The Holy Right-Believing Emperor Justinian and Empress Theodora: Saint Justinian, a major figure in the history of the Byzantine state, was also a great champion of Orthodoxy, a builder of churches and a Church writer, and he was of Slavic descent – born in Bulgaria. During his reign (527-565) Byzantium won glory with military victories in Persia, Africa, Italy, – as a result of which paganism was decisively rooted amongst the Germanic Vandal and West-Goth tribes. By command of the emperor Justinian the pagan schools in Athens were closed. With the aim of spreading Christianity through the regions of Asia Minor, Justinian sent there the bishop of Ephesus John, who baptised more than 70 thousand pagans. The emperor gave orders to build 90 churches for the newly‑converted, and he generously supported church construction within the empire. His finest structures of the time are considered to be the monastery at Sinai, and the church of Saint Sophia at Constantinople. Under Saint Justinian many a church was built in the name of our MostHoly Lady Mother of God. Being a man of quite diverse an education, Saint Justinian assiduously concerned himself over the education of clergy and monks, ordering them to be instructed in rhetorics, in philosophy and in theology.
The tight-believing sovereign devoted much attention and effort into the struggle with the Origenists of his time, who then were reviving the Nestorian heresy. Against their heretical speculations was composed the Church-hymn “Only-Begotten Son and Immortal Word of God, Who for our salvation…”, and he commanded its singing as obligatory in the churches. From that time through the present day this hymn is sung in the Divine Liturgy before the Small Entrance [i.e. 2nd Antiphon]. At the command of the sovereign, in the year 553 was convened the Fifth OEcumenical Council, censuring the teachings of Origen and affirming the definitions of the Fourth Ecumenical Council at Chalcedon. The holy Emperor Justinian about orderly rule and law within the realm. Under his guidance and supervision was compiled a complete compendium of Roman laws, which has come down to us as a codex of law known as “the Justinian Codex”. The “Novellae” (i.e. “Church-laws”) of Justinian find inclusion in all the variants of the Russian Church-law NomoKanon Books.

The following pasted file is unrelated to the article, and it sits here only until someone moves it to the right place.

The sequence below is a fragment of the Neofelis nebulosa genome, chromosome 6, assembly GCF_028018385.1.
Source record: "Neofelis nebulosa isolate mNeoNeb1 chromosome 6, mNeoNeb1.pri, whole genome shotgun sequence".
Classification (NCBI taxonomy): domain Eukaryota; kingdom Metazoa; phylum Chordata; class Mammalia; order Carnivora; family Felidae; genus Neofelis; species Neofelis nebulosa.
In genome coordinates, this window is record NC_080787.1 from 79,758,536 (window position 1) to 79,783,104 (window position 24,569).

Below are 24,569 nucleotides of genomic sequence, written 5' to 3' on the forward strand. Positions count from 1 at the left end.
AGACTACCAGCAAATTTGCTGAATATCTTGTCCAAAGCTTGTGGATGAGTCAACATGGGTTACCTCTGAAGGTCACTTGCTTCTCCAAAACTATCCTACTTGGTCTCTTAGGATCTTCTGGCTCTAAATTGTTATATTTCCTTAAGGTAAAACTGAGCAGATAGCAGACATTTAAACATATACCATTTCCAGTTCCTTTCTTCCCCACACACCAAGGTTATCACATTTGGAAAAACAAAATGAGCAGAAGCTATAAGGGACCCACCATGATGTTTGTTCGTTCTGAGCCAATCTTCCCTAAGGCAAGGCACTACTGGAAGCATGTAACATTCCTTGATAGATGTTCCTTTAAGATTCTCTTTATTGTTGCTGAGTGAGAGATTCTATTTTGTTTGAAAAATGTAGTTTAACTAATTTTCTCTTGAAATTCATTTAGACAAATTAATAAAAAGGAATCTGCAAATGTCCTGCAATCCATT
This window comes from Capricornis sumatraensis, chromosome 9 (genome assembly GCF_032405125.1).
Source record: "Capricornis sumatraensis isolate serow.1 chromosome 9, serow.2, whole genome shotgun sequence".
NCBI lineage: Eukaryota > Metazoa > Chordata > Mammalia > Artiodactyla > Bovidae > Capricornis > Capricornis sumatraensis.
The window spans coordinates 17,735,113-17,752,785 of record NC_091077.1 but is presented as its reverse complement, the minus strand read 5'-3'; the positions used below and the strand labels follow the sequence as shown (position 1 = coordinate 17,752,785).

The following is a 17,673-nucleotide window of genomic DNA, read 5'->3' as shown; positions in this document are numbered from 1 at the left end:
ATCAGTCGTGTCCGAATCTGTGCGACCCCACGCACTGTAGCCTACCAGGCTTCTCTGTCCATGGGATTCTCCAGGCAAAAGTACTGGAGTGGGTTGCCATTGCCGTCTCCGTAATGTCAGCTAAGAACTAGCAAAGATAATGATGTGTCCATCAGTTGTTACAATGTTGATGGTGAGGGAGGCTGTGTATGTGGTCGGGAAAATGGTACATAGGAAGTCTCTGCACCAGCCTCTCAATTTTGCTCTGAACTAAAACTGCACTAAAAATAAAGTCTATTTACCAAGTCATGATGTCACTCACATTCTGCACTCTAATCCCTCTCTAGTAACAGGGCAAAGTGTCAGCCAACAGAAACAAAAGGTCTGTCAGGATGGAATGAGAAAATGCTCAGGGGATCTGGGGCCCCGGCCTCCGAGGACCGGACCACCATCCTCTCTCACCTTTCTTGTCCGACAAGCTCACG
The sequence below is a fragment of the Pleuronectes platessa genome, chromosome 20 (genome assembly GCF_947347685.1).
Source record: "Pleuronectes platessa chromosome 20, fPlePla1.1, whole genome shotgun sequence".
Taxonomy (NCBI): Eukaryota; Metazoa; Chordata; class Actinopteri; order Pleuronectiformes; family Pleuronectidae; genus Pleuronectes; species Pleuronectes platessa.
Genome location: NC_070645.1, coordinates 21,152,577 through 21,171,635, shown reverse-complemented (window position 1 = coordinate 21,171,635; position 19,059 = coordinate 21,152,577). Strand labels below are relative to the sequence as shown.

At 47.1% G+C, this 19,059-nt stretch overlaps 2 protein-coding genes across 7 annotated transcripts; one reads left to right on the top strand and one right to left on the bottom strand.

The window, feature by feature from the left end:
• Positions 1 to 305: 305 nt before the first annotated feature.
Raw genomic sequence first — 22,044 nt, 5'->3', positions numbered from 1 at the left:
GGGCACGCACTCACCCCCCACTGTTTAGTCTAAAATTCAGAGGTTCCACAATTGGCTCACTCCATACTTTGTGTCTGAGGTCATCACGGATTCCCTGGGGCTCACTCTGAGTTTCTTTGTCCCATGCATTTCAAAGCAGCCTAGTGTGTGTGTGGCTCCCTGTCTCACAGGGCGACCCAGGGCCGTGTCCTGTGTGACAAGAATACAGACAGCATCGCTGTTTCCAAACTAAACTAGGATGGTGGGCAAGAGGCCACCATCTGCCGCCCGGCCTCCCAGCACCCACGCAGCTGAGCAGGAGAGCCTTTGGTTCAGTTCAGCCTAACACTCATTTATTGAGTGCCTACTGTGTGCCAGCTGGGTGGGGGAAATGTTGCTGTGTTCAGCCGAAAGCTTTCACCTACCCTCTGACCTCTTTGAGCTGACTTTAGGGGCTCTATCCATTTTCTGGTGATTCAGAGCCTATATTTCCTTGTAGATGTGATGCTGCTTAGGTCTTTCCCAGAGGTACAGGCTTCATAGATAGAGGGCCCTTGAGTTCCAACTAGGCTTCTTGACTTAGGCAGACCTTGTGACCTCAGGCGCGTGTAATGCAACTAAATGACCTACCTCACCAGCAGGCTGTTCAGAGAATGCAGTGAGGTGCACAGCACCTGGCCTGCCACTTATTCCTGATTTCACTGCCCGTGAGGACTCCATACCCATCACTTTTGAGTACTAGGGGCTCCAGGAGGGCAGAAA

In his personal life, Saint Justinian was strictly pious, and he zealously fasted quite often. The holy Emperor Justinian died in the year 565.
Together with the emperor was enumerated to the ranks of the Saints his like‑minded spouse, the Empress Theodora, who died in the year 548. She was at first a notorious sinner, and an adherent to the Monophysite heresy, but then she repented and led a virtuous life, keeping purity of both soul and body.
Sainted Gregory Palamas, Archbishop of Thessalonika, was born in the year 1296 in Asia Minor. During the time of a Turkish incursion the family fled to Constantinople and found refuge at the court of Andronikos II Paleologos (1282-1328). The father of Saint Gregory became a prominent dignitiary under the emperor, but he soon died, and Andronikos himself took part in the raising and education of the orphaned boy. Endowed with fine abilities and great diligence, Gregory without difficulty mastered all the subjects which then comprised the full course of medieval higher education. The emperor hoped that the youth would devote himself to government work. But Gregory, just barely age 20, withdrew to Holy Mount Athos in the year 1316 (per other sources, 1318) and became a novice in the Batopedeia monastery under the guidance of the monastic-elder, the Monk Nikodemos of Batopedeia (Comm. 11 July), and there he accepted tonsure and began on the path of asceticism. A year later, the holy Evangelist John the Theologian appeared to him in a vision and promised him his spiritual protection. Gregory’s mother and sisters likewise became monastics.